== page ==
Working Life

Taking a break is hard work, too

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Science  05 Apr 2019:
Vol. 364, Issue 6435, pp. 98
DOI: 10.1126/science.364.6435.98

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  • RE: The breaks that rejuvenate
    • Shahid Abbas Abbasi, CSIR Emeritus Professor, Centre for pollution Control and Environmental Engineering, Pondicherry University, India

    The breaks that rejuvenate

    Taking a break can be hard work (Björnmalm, Science, 364: 98) if the break is of a full day or longer. With much lesser strain one can take ‘mini-breaks’ of a few minutes every day to prevent getting wound up and retaining the zest for research work.

    My academic career began in 1970 and I am in an Emeritus position since 2015 but am still to take my first vacation. Baring the rare occasions of catching fever or day-long travel, I have been working atleast 10 hours a day, all days of the week. Besides having authored a fairly large numbers of books, patents, and papers (https://scholar.google.co.in/citations?user=2h9NNQY AAAAJ&hl=en), I keep myself abreast of current affairs and have even authored commentaries on them. I also manage composing poems and reciting them off-and-on.

    All this has been possible because I have steered clear of vacations and long breaks but have trained myself to make the most of the ‘mini-breaks’ that come several times in a day: the short drives from residence to office and back, the two 5-minute tea breaks, the 35 minute lunch, the 45 minute dinner, two 45 minute spells of exercise, and sleep. During these times I keep entirely to myself, savoring those moments of leisure and feeling my batteries getting recharged. If pursuing one work starts becoming frustrating I simply switch to another work till an impetus comes to go ba...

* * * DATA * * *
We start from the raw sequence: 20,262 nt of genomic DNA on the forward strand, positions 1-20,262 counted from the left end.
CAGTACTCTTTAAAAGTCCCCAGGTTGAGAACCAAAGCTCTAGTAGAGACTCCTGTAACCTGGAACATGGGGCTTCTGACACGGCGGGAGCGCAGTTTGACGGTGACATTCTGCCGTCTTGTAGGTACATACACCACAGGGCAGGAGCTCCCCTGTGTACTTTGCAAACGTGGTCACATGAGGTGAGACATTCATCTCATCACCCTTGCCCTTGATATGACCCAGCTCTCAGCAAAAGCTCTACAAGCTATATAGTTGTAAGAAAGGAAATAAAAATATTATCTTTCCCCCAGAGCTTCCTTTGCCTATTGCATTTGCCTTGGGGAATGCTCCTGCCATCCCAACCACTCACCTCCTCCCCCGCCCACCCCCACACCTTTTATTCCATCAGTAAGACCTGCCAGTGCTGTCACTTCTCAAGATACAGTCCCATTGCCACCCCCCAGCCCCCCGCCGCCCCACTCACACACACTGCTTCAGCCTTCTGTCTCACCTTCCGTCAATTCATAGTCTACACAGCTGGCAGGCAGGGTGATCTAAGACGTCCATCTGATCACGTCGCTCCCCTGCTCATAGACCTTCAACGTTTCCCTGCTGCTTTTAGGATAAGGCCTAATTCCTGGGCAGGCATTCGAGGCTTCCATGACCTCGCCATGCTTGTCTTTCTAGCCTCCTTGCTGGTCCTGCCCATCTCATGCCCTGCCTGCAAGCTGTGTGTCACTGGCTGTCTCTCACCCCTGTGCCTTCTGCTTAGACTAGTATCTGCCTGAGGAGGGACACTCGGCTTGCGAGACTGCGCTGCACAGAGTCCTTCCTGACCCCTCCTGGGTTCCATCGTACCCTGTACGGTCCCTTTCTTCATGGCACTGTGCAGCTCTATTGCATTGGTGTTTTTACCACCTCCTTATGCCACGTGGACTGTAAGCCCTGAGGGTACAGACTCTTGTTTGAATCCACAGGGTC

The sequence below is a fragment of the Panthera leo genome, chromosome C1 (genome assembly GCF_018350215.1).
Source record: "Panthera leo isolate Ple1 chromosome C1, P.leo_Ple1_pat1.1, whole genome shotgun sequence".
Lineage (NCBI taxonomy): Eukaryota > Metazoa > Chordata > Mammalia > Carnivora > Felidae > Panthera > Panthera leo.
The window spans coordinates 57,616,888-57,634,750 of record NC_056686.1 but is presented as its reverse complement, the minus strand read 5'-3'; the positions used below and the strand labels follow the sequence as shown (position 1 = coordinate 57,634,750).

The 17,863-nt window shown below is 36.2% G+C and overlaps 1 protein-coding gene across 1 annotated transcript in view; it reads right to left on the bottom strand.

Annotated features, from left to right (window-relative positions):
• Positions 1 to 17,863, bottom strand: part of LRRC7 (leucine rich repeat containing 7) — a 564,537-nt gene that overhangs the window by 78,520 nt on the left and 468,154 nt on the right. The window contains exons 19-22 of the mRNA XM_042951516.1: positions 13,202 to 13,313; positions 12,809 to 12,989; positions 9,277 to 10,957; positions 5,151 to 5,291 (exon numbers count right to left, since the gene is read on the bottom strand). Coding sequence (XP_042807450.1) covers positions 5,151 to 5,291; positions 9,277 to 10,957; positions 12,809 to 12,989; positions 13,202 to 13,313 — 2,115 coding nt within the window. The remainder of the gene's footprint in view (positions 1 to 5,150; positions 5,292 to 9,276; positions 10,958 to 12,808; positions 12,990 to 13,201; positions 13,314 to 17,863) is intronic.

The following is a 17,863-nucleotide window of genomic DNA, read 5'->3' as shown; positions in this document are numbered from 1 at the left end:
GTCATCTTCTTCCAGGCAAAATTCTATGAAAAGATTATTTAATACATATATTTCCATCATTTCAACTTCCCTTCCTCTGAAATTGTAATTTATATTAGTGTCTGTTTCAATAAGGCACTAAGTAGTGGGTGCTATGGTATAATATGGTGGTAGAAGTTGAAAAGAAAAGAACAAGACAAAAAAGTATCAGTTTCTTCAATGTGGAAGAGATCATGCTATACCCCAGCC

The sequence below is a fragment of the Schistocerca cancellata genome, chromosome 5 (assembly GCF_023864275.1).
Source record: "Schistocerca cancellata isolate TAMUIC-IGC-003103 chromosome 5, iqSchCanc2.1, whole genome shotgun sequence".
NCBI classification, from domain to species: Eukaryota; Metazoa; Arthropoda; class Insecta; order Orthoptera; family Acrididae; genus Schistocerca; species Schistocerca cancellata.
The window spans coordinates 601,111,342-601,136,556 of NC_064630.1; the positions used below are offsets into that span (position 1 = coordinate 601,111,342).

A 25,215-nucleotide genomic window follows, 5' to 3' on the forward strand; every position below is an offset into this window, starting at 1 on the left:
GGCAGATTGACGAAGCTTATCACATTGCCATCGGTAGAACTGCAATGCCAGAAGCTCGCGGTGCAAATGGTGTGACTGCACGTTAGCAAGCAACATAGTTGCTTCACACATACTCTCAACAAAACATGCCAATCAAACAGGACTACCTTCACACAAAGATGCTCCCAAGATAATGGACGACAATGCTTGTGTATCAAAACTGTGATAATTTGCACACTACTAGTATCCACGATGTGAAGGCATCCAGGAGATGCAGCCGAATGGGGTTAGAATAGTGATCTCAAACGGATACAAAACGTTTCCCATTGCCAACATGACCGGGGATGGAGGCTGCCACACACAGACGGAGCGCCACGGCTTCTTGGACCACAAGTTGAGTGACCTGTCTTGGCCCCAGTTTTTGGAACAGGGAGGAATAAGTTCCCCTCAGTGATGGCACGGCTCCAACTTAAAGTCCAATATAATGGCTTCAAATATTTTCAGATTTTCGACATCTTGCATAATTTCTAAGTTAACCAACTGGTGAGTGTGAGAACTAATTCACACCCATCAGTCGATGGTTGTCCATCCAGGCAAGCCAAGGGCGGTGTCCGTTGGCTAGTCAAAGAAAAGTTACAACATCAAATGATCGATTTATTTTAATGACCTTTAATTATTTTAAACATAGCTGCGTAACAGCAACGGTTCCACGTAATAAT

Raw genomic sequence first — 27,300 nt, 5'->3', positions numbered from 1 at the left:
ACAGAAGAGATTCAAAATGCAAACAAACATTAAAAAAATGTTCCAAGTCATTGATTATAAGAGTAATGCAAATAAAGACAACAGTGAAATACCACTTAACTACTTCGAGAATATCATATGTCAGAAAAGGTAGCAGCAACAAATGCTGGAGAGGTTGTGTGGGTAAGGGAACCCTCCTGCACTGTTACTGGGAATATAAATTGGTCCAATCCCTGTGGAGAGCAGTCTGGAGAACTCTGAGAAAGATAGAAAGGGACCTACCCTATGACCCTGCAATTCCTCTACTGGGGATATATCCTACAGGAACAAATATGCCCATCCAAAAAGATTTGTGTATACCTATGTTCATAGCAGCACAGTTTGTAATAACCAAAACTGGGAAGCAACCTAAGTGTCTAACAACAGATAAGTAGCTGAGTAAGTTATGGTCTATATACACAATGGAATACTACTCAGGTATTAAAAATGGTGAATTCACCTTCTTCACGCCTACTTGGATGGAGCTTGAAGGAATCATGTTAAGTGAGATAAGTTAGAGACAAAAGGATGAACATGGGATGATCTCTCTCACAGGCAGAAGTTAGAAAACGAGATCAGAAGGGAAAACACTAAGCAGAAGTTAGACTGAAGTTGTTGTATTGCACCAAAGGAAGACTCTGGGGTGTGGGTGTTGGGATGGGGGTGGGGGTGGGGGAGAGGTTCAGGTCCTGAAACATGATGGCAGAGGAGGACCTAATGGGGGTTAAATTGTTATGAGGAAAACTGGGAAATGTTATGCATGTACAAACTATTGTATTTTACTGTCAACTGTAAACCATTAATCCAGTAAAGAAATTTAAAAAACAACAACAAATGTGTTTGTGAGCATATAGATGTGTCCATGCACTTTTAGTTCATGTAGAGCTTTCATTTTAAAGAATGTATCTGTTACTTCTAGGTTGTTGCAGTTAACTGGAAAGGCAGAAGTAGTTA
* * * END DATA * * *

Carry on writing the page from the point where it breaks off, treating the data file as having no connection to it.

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    Competing Interests: None declared.
  • RE:

    A SOOTHING ARTICLE

    First I like to thank author Mattias Björnmalm and Science journal for giving us a beautiful piece of work1. It is a common thought that scientists should work hard and taking break from research is considered almost criminal by many. We scientists are so burdened by this expectation of society and peers that we continue to do assigned work till total breakdown, even if it was shown futile by the experiments. I am totally agree with the statement in the article, “Exciting, novel ideas do not come from a mind constantly under pressure.” Our brain has a great capacity, but it can function at its full capacity when it is free from undue pressures. As mentioned in the article, I have also got many of my ideas when I was relax, roaming around, playing games or just sitting idle. When I was doing my Ph.D. in Biochemistry, many of my colleagues were publishing a lot of papers, while I was unable to so. Finally at the end of my Ph.D., with the help of my guide I was able to publish 2 papers, each of which have significant impact on cardiac biochemistry. Therefore, I repeat the message given in the article, “Work smarter, not harder.” We are doing research for our passion and curiosity, not for any rat race. Even if your colleagues and peers are working for long hours and publishing many papers, a single paper written by you with free mind will shine brightly in the scientific literature, giving you a sense of fulfillment as a main achievement and a delig...

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    Competing Interests: None declared.

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